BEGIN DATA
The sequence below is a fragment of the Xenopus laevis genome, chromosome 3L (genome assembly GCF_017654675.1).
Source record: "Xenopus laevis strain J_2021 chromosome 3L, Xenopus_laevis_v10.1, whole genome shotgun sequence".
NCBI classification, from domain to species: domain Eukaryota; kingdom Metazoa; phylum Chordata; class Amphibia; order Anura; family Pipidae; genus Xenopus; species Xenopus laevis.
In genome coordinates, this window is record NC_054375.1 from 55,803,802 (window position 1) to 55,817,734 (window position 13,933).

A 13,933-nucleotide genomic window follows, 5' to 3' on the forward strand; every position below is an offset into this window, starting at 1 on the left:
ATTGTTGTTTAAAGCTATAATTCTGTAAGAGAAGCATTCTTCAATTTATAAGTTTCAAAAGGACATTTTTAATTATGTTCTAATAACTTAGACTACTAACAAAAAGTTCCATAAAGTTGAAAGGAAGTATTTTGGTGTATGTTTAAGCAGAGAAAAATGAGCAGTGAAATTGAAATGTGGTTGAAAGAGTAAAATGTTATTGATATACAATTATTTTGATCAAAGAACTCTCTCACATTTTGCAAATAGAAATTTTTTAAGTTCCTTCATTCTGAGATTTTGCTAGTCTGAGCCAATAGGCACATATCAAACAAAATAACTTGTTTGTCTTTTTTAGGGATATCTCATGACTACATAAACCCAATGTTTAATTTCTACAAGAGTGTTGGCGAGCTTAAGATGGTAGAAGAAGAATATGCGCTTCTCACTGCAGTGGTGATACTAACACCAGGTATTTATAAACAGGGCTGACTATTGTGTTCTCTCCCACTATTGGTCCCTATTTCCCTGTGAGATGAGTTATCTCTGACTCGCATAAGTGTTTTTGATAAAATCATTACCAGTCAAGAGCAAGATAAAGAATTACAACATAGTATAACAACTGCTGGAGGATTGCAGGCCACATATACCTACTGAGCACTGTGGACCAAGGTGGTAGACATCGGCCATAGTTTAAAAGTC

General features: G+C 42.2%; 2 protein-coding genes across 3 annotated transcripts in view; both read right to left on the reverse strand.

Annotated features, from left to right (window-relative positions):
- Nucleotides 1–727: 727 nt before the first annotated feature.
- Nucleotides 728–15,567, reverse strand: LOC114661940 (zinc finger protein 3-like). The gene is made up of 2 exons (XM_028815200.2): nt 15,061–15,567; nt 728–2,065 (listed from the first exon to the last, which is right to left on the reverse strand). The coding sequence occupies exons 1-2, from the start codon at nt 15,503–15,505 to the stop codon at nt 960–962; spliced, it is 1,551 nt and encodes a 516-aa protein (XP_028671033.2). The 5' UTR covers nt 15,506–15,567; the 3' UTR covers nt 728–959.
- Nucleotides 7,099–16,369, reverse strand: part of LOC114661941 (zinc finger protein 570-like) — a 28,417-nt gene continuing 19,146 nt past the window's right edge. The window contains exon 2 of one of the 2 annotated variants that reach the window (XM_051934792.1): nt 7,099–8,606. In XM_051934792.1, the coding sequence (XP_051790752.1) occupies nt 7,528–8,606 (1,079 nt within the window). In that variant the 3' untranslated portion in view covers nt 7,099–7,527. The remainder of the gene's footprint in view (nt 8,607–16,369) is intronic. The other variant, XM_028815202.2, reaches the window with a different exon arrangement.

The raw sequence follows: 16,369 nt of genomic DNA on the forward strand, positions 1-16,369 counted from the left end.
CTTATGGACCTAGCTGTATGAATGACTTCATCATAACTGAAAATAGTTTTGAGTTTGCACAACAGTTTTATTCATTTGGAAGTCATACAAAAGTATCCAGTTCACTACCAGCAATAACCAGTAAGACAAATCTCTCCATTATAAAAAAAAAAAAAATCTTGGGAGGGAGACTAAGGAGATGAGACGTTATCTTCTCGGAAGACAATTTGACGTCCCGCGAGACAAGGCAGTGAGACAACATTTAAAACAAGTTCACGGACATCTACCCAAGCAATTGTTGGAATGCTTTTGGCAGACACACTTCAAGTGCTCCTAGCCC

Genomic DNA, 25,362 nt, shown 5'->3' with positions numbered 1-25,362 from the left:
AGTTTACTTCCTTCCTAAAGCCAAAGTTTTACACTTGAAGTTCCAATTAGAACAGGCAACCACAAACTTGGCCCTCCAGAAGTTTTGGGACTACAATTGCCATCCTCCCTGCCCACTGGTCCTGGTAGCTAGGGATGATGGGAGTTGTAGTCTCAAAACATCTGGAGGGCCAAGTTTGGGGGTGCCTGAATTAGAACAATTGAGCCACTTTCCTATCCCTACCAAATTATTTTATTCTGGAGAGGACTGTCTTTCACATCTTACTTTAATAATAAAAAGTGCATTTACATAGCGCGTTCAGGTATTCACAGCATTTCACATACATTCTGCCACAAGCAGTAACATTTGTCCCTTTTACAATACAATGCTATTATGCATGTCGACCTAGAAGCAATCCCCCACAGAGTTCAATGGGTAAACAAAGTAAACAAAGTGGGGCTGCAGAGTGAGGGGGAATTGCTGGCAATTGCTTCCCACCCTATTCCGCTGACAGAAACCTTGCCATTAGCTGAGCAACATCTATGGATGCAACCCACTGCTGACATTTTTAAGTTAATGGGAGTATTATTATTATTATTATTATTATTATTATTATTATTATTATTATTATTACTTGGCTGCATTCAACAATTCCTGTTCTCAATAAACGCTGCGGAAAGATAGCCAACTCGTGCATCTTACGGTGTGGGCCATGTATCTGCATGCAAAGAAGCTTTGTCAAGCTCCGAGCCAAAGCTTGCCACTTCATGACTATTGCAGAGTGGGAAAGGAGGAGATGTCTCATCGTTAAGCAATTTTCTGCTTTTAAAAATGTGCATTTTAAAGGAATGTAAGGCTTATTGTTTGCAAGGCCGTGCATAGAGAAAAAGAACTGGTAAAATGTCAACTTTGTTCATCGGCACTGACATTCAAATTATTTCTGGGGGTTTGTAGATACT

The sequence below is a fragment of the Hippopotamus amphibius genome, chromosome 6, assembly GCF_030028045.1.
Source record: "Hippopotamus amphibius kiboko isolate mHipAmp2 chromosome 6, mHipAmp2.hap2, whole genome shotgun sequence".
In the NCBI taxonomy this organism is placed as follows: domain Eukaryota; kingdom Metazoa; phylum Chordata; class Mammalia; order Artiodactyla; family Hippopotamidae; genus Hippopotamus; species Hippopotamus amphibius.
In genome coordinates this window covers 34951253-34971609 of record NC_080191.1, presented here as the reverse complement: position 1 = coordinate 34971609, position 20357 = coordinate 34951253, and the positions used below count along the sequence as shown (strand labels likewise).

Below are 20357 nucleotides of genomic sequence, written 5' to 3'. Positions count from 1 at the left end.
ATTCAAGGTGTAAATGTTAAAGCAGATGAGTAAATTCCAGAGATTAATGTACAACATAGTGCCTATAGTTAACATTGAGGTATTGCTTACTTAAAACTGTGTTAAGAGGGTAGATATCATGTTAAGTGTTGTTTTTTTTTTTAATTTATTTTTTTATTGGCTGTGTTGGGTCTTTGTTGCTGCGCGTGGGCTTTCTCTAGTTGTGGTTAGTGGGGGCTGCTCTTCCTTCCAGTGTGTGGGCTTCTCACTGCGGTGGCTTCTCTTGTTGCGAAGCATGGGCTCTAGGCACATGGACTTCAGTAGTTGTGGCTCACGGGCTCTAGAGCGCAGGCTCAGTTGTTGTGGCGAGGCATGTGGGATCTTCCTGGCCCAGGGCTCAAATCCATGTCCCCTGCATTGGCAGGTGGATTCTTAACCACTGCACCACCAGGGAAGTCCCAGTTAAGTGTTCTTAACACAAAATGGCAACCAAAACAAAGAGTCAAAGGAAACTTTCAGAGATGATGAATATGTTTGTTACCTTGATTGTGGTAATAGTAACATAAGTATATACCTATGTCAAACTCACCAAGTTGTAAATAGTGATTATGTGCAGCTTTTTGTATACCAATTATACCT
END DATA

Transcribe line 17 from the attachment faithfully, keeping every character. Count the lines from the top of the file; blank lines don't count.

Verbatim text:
Source record: "Hippopotamus amphibius kiboko isolate mHipAmp2 chromosome 6, mHipAmp2.hap2, whole genome shotgun sequence".